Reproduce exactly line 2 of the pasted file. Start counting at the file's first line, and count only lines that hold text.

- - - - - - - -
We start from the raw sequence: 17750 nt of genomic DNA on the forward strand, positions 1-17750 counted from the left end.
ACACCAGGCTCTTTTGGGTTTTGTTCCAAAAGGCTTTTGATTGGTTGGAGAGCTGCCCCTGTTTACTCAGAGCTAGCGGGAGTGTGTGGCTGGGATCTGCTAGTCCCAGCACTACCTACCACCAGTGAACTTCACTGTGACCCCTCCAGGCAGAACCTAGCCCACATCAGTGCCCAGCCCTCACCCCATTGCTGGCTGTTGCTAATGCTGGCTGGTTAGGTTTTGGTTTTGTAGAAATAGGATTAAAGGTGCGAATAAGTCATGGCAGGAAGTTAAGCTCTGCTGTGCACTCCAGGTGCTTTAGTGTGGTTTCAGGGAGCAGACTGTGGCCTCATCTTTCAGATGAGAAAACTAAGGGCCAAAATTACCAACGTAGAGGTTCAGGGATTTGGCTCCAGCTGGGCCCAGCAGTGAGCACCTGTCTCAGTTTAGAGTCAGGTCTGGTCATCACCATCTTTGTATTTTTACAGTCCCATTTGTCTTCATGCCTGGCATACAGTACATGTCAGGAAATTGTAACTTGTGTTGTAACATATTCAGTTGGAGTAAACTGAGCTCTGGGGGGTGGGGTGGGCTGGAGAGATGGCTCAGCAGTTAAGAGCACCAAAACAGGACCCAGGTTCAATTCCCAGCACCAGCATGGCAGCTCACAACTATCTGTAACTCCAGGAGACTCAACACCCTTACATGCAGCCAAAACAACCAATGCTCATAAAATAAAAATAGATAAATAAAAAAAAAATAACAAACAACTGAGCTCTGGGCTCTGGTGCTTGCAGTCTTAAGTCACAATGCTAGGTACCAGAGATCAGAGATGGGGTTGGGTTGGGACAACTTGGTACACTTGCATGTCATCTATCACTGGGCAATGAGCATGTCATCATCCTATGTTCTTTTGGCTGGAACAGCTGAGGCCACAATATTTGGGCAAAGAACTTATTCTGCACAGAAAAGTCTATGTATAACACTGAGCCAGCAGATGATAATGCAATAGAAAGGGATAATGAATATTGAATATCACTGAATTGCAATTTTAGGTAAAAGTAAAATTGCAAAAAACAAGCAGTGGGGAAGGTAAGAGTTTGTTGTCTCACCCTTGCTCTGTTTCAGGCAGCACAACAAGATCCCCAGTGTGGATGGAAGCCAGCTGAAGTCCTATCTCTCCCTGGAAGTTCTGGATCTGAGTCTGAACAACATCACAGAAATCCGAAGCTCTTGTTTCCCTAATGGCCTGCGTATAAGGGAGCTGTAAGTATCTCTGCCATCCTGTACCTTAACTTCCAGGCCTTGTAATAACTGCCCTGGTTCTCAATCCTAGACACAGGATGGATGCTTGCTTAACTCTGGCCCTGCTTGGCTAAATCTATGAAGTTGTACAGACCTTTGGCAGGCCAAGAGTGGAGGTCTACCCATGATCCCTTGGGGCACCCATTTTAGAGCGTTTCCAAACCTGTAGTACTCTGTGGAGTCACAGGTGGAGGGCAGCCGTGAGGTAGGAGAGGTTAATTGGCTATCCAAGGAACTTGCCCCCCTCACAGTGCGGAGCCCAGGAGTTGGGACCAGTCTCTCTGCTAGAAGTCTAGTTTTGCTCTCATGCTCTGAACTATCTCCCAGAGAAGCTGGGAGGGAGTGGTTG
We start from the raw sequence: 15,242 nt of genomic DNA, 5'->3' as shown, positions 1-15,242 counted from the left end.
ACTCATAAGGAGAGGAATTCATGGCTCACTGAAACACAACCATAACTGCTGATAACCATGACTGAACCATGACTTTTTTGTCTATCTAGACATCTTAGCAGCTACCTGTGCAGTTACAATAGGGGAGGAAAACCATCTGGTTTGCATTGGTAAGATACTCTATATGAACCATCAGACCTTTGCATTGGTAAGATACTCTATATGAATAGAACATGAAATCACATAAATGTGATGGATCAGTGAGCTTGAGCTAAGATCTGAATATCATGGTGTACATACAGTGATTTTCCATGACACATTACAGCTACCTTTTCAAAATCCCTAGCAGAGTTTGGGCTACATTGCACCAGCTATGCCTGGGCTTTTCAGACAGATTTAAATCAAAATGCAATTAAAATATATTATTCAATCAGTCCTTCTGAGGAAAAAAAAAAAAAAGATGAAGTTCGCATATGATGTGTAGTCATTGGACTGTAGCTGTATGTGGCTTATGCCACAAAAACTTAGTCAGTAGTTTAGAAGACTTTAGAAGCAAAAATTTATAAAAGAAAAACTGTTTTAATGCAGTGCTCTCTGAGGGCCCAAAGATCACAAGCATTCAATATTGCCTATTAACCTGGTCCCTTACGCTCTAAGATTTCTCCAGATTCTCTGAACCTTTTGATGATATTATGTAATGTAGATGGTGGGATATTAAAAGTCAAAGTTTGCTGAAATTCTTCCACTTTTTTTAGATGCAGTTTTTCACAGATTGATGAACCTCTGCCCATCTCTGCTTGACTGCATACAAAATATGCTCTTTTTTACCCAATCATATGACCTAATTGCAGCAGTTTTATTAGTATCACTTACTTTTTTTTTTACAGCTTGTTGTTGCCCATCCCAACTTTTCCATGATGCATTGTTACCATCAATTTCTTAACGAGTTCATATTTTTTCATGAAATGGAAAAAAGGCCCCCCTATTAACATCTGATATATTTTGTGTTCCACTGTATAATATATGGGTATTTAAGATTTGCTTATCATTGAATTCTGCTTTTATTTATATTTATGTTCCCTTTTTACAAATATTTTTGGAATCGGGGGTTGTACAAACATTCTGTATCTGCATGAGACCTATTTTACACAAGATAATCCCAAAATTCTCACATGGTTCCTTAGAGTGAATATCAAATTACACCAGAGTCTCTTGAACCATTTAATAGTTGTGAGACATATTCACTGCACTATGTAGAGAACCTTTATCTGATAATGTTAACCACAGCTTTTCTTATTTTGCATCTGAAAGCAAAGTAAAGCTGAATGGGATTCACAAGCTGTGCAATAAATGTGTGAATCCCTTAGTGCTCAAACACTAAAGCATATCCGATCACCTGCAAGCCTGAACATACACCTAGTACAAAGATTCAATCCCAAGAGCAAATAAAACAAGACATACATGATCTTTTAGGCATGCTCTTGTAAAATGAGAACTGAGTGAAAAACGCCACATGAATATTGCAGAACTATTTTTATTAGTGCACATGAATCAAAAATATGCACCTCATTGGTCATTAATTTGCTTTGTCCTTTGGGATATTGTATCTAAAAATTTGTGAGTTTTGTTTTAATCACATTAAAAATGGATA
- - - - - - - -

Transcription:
ACACCAGGCTCTTTTGGGTTTTGTTCCAAAAGGCTTTTGATTGGTTGGAGAGCTGCCCCTGTTTACTCAGAGCTAGCGGGAGTGTGTGGCTGGGATCTGCTAGTCCCAGCACTACCTACCACCAGTGAACTTCACTGTGACCCCTCCAGGCAGAACCTAGCCCACATCAGTGCCCAGCCCTCACCCCATTGCTGGCTGTTGCTAATGCTGGCTGGTTAGGTTTTGGTTTTGTAGAAATAGGATTAAAGGTGCGAATAAGTCATGGCAGGAAGTTAAGCTCTGCTGTGCACTCCAGGTGCTTTAGTGTGGTTTCAGGGAGCAGACTGTGGCCTCATCTTTCAGATGAGAAAACTAAGGGCCAAAATTACCAACGTAGAGGTTCAGGGATTTGGCTCCAGCTGGGCCCAGCAGTGAGCACCTGTCTCAGTTTAGAGTCAGGTCTGGTCATCACCATCTTTGTATTTTTACAGTCCCATTTGTCTTCATGCCTGGCATACAGTACATGTCAGGAAATTGTAACTTGTGTTGTAACATATTCAGTTGGAGTAAACTGAGCTCTGGGGGGTGGGGTGGGCTGGAGAGATGGCTCAGCAGTTAAGAGCACCAAAACAGGACCCAGGTTCAATTCCCAGCACCAGCATGGCAGCTCACAACTATCTGTAACTCCAGGAGACTCAACACCCTTACATGCAGCCAAAACAACCAATGCTCATAAAATAAAAATAGATAAATAAAAAAAAAATAACAAACAACTGAGCTCTGGGCTCTGGTGCTTGCAGTCTTAAGTCACAATGCTAGGTACCAGAGATCAGAGATGGGGTTGGGTTGGGACAACTTGGTACACTTGCATGTCATCTATCACTGGGCAATGAGCATGTCATCATCCTATGTTCTTTTGGCTGGAACAGCTGAGGCCACAATATTTGGGCAAAGAACTTATTCTGCACAGAAAAGTCTATGTATAACACTGAGCCAGCAGATGATAATGCAATAGAAAGGGATAATGAATATTGAATATCACTGAATTGCAATTTTAGGTAAAAGTAAAATTGCAAAAAACAAGCAGTGGGGAAGGTAAGAGTTTGTTGTCTCACCCTTGCTCTGTTTCAGGCAGCACAACAAGATCCCCAGTGTGGATGGAAGCCAGCTGAAGTCCTATCTCTCCCTGGAAGTTCTGGATCTGAGTCTGAACAACATCACAGAAATCCGAAGCTCTTGTTTCCCTAATGGCCTGCGTATAAGGGAGCTGTAAGTATCTCTGCCATCCTGTACCTTAACTTCCAGGCCTTGTAATAACTGCCCTGGTTCTCAATCCTAGACACAGGATGGATGCTTGCTTAACTCTGGCCCTGCTTGGCTAAATCTATGAAGTTGTACAGACCTTTGGCAGGCCAAGAGTGGAGGTCTACCCATGATCCCTTGGGGCACCCATTTTAGAGCGTTTCCAAACCTGTAGTACTCTGTGGAGTCACAGGTGGAGGGCAGCCGTGAGGTAGGAGAGGTTAATTGGCTATCCAAGGAACTTGCCCCCCTCACAGTGCGGAGCCCAGGAGTTGGGACCAGTCTCTCTGCTAGAAGTCTAGTTTTGCTCTCATGCTCTGAACTATCTCCCAGAGAAGCTGGGAGGGAGTGGTTG